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HibeeJibee

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HibeeJibee last won the day on November 24 2019

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  1. I assumed you must be mistaken - but evidently not. She does say she hasn't yet been. Maybe really meant she hasn't been inside i.e. 'on site'? or for games?! "We're excited about getting into Lesser Hampden. I haven't actually been there since I've been at the club and that's just over 2 years now. We will be playing at Lesser this year." In the context of both debacles, this was also a rather interesting retort: "Do you feel as a club Queen's Park are prepared if they did infact win promotion to the top flight?". "I think like everything else we just focus on now - if you had asked me the question this time last year, are you ready and prepared to go into the Championship, then I don't think we were expecting to be in the Championship this time last year. I think we just need to do our business. If we get to the Premier League then we will deal with that, but it's a very big if. We just take it as it comes. If we get there we will deal with it".
  2. At least part of that end is earmarked for residential development. There are plans to build a shallow stand at the other end nearer the camera.
  3. I think this might be last example at top tier level: 1963-64 Summer Cup Hearts won Section 4 but were also entered into the International Soccer League so could not participate in the late May-earlyJune knockout stage SFL decided runner-up in group would advance Dunfermline and Hibs finished in a dead heat for runner-up Hibs 3-1 Dunfermline in playoff at Tynecastle Hibs 6-4 Kilmarnock on aggregate in SF Final delayed to August due to typhoid epidemic in Aberdeen Hibs 4-4 Aberdeen on aggregate in Final Aberdeen 1-3 Hibs in playoff at Pittodrie in autumn 1964
  4. e.g. 1903-04 King Cup First Round Bathgate = bye Second Round West Calder Swifts 1-1 Bathgate replay Bathgate 0-2 West Calder Swifts fog bound after 30 minutes and declared friendly abandoned due to brawling replay Bathgate 4-0 West Calder Swifts Semi-Finals Bathgate 0-1 Broxburn Shamrock protest for ineligible player upheld replay Bathgate 3-0 Broxburn Shamrock Final Bathgate 0-0 Bo'ness replay Bo'ness 2-1 Bathgate abandoned due to wind and rain replay Bo'ness 1-1 Bathgate replay Bathgate 2-2 Bo'ness (at Broxburn) replay Bathgate v Bo'ness Bo'ness failed to turn up cup awarded to Bathgate
  5. Been touching words and memories of Tom shared over last 24hrs he'll be greatly missed. Some of these I've seen on public social media just now say it very well.
  6. EDIT: in the 2018-19 Alex Jack Cup - for EOS clubs not in Scottish Cup: winners can qualify into Scottish Cup - both Bo'ness Utd and Haddington did in SF. Camelon won cup by default, no Final.
  7. In the foreground is that the fence your chairman Stewart Gilmour claimed to have scaled in trying to argue the venue was unfit or was that the wall to the right?
  8. SFA's system already generates teamlists if desired i.e. registered players only. They already issue suspension lists weekly i.e. bans. Being cup-tied admittedly not tabulated. Time bar really just "forgetfulness" - if the game is postponed, then you sign somebody, you don't play them - but regardless would be covered by club retaining teamlists they generated before original attempt. It wouldn't eliminate the issue anyway. Different competitions have different rules on trialists, like caps on how many or on how often... age-limits/caps on over-agers... signing cutoffs (Mar 31st/Apr 1st)... etc. etc.
  9. Last time somebody got expelled in R4 was 2010-11 when East Stirlingshire fielded an unregistered player v Buckie. They maintained paperwork was "in the post". Expelled regardless. Scottish Cup: East Stirling face costly expulsion for playing ineligible player - Daily Record Last time somebody broke the time bar was Elgin in R3 in 2008-09. That was before the automatic expulsion rule - and since Spartans also fielded an unregistered player a replay was ordered (nowdays they'd both go out = Livingston bye). BBC SPORT | Football | Scottish Cups | Spartans drawn into player row Last time somebody broke the time bar and were expelled was Brechin v Hamilton in R4 in 2007-08. BBC SPORT | Football | Scottish Cups | Brechin ejected from Scottish Cup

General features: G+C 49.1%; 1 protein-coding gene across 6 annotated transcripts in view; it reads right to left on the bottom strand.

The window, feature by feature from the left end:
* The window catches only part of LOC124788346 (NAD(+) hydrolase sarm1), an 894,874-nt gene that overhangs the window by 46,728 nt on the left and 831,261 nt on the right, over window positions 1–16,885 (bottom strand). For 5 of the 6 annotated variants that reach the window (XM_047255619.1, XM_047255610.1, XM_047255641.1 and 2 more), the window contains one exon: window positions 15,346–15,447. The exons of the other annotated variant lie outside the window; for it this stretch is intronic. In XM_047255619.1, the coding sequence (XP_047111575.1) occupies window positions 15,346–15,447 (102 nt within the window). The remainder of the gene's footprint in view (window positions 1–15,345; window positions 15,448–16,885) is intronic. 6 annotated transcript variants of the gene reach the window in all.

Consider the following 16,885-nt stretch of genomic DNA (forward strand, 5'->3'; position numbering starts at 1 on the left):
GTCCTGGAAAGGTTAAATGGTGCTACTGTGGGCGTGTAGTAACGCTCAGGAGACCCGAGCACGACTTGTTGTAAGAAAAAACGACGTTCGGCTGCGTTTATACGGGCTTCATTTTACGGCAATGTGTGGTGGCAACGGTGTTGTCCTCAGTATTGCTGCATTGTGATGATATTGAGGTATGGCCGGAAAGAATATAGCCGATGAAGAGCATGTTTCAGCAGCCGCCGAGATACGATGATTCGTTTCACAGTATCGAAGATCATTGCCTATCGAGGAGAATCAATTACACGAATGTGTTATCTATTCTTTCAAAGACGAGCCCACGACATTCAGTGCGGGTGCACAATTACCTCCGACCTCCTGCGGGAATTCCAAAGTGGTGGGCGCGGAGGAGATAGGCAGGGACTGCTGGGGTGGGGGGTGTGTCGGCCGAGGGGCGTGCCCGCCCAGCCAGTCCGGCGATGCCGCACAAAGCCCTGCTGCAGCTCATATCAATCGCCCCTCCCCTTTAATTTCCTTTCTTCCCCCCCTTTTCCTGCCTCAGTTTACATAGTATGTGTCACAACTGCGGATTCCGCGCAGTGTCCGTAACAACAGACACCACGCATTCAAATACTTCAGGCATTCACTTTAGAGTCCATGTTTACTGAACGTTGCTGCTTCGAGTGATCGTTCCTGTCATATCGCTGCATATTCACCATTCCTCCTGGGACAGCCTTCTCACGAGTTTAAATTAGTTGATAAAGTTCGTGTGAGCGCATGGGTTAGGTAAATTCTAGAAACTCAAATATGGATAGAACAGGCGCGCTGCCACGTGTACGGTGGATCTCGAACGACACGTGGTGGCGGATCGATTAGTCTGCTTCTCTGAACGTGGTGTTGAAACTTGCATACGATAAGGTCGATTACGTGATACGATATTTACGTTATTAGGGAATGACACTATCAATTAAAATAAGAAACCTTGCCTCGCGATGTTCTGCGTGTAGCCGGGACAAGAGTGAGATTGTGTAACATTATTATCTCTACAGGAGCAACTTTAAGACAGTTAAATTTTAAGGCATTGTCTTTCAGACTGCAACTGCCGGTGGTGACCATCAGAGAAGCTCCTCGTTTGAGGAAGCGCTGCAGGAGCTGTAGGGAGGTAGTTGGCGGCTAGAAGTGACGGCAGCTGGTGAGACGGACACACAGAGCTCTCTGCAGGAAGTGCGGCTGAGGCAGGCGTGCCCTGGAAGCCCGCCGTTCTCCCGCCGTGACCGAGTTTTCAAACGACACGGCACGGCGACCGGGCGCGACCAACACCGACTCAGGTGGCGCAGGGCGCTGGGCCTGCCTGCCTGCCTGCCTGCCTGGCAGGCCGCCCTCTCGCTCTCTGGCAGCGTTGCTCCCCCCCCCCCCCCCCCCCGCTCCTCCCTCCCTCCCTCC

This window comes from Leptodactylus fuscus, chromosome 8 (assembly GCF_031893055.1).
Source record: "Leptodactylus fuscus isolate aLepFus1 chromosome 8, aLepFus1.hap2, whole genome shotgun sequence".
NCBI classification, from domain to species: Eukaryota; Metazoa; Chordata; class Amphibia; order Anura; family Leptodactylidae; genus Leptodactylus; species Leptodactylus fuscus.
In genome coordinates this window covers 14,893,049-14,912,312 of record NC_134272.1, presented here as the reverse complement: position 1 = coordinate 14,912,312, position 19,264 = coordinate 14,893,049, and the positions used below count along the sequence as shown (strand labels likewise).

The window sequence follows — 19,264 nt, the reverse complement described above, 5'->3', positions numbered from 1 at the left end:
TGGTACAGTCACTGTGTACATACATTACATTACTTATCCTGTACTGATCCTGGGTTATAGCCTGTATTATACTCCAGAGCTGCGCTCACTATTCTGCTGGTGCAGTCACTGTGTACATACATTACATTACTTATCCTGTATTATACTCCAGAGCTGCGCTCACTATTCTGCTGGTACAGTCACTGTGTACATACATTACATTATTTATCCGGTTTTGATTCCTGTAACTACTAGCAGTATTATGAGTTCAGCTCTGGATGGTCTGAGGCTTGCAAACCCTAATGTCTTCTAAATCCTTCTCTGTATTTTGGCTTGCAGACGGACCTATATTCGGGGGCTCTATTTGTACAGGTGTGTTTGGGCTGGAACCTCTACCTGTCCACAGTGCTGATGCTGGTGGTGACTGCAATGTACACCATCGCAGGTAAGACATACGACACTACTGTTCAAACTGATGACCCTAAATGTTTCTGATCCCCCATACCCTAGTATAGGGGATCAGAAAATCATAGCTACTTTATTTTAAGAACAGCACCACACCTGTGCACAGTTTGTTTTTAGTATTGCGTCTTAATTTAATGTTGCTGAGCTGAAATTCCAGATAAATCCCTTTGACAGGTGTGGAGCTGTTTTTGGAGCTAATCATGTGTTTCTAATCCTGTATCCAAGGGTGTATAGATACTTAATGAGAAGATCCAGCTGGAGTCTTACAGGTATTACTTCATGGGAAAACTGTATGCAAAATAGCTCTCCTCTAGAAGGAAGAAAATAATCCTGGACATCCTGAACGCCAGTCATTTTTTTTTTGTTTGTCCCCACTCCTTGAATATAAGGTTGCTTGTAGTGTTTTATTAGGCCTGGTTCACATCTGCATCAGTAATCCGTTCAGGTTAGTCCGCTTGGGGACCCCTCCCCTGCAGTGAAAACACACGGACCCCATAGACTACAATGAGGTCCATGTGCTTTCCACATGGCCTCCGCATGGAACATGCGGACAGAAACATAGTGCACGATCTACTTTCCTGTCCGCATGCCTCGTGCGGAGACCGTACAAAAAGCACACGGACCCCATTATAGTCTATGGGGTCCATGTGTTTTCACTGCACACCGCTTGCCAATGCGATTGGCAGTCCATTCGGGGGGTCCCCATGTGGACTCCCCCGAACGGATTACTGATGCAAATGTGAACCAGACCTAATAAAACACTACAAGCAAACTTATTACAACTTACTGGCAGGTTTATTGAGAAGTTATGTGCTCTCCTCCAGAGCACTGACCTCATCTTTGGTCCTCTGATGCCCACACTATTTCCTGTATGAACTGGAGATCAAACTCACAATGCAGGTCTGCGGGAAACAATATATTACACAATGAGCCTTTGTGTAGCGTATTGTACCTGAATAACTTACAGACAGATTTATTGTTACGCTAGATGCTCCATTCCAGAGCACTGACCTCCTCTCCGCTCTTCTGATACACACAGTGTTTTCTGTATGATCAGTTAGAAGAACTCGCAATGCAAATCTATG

10. East of Scotland Football Association & League (eosfl.com) Very sad to hear tonight Tom Allison has passed away. Not only 'Mr Lothian Thistle' for half a century, but long service to local amateur football and the EOSL, including as chairman. Fair, dedicated - real "football man". RIP Tom. Lothian Thistle football club to mark 50 year anniversary with original founder | Edinburgh News (scotsman.com) Lothian Thistle Hutchison Vale FC will celebrate its 50 year anniversary today, with present and former members travelling from far and wide to attend. The event, hosted at the Victoria Park Hotel on Ferry Road from 6.30pm, is welcome to all committee members and ex players. Current chairman Tom Allison, who founded the club in 1969, hopes to see as many people as possible there. He has seen almost all of the club’s fixtures in its 50-year journey from an employee football team of Lloyds Finance in 1969 to official member of the Scottish Football Association (SFA), accredited in 2018. “That was a long time coming,” he says of the SFA membership decision. Mr Allison, now 73, remembers a few memorable wins over the years, including beating Bo’ness 5-4 to win the East of Scotland Amateur Cup in 1986. While he was often required to substitute, his role has been as organiser rather than player. “I was the one standing in the wings,” he said, “putting up nets, the corner flag, making sure everything was there and ready before the game," he said. He also remembers on occasion when the club was losing 5-3 with ten minutes to go in the final of the Lothian Amateur League, and the chairman went get the medals ready to award to the other team. "When he got to the dressing room it was 5-4, he turned around and it was 5-5, and by the time he got back to the pitch we had won 5-6,” Mr Allison said. "If there is a best way to win, that must be it!”. Mr Allison also remembers the manager of another team calling him to tell him the pitch, which at that stage around 1975 was a local park, was covered in snow. “We just scraped lines in the snow and played anyway,” he said. “We wouldn’t do that nowadays, but back then the most important thing was to get the game played.” Mr Allison said he ‘just liked football’, so it was an ‘easy decision’ to set up the club. He didn’t think he was good enough at football to play for any of the existing clubs, so preferred to set up his own, with like-minded colleagues. The club originally played in the lower divisions of the Lothian Amateur League under the name Lloyds & Scottish. At that stage there were ‘never enough players’, so Mr Allison as manager was often called upon to substitute. But at the end of the club’s opening season Mr Allison decided to leave his office work at Lloyds. In the end he decided to take his football club with him, re-inventing it with the same players, plus some from Wardie AFC, and a new name: Lothian Thistle Football Club. Matches were played on various council pitches with no particular home. After the most successful season in 20 years the team won the Lothian Amateur Premier Division for the first time in 1988/89. The club went professional in 1995/96 and joined the East of Scotland league, moving to its current home at Saughton Enclosure in 1999. At this point the club began a long struggle to gain entry to the Scottish Football Association, which would continue until 2018. Mr Allison remembers that in the beginning the amateur club was more social than competitive. “We played for the enjoyment of it, and the friendship,” he said, I wouldn’t have changed it for the world. But he is proud of the club’s development over the last half-century, which has made it more organised, with a higher quality of players. “It’s not just me, a lot of work has been done by many others to get where we are today,” he said. Tom Gillan, Stewart Lindsay, Ken Smith and Bruce Jeffrey are all players who joined the committee after retirement and who, Mr Allison said, should be recognised for their contribution. Tom Allison hails his history boys as Lothian Thistle Hutchison Vale march on in Scottish Cup - Deadline News When Tom Allison founded Lothian Thistle in 1969, he never in his wildest dreams imagined that one day they would by eyeing a place in the last 16 of the Scottish Cup. They plied their trade in front of one man and his dog on local parks in Edinburgh’s Gyle area. They did not even have goal-nets for their kickabouts in the lower reaches of the Lothian Amateur League. Forty-six years on, and the name may have changed following their 2009 merger with Hutchison Vale, but that has done nothing to dampen Allison’s pride after watching his minnows from the capital make history. The 69-year-old, now secretary and honorary chairman of Lothian Thistle Hutchison Vale (LTHV), was in attendance for Monday’s 3-0 win over Huntly in the third round replay, despite a persistent chest infection. Wild dogs would not have kept him from Ainslie Park. That triumph tees up a fourth round tie against Lowland League outfit East Kilbride Thistle – ensuring a side from out-with the SPFL will be in the last-16. “I founded Lothian Thistle back in 1969 and was their manager back then,” recalled Allison. “I was with them in the Lothian Amateur divisions, through to the Caledonian Leagues and then we came into the East of Scotland League. “We used to go down at play at the Gyle and we didn’t even have nets at that time. There were just 11 players – no substitutes – and we had our wee hold-all with water and some medical equipment. Nobody really watched! “It’s been a long journey and, if you had said 46 years ago that this is where we would be, I would have laughed you out of the room. We’ve come a long way. “Monday was the biggest win we’ve ever had and this cup run has been historic. It has been the first time we have beaten a league team, Montrose, and the first time we have beaten the reigning Junior champions, Kelty Hearts, and now we’ve beaten a Highland team. We have certainly set a few benchmarks.” However, Allison is uncomfortable with the notion of taking any credit following an unforgettable evening at Ainslie Park – borrowed for the night from Edinburgh neighbours Spartans after LTHV’s Saughton Enclosure home was waterlogged. “It’s not for me to take any credit for what we have achieved,” he continued. “The players and staff have done a wonderful job and worked so hard to raise the bar and get to where we are. They deserve all the credit. “I think Spartans and Whitehill are the only clubs from this area to have done this, so it is a wonderful achievement from the players and the coaches. “We also want to thank Spartans, who allowed us to host the tie against Huntly, and all of the supporters at Ainslie Park who came out and backed us.” Allison believes the progress made is testament to the success of the partnership between Lothian Thistle and Hutchison Vale, with the latter’s renowned boys club structure proving invaluable. Hutchie have produced the likes of John Collins, Leigh Griffiths, Allan McGregor, Kenny Miller and Ian Murray – and Allison believes the affiliation has given the next generation an even better opportunity to make their mark. “It has proved very successful and it was an easy decision to make,” he continued. “Hutchie Vale have a terrific record of bringing through young players and give them a real chance. “Teaming up with Lothian Thistle allows those boys a pathway to the East of Scotland League so they are playing senior, competitive football.” History | Lothian Thistle Football Club (archive.org) History The Full History – Decade by Decade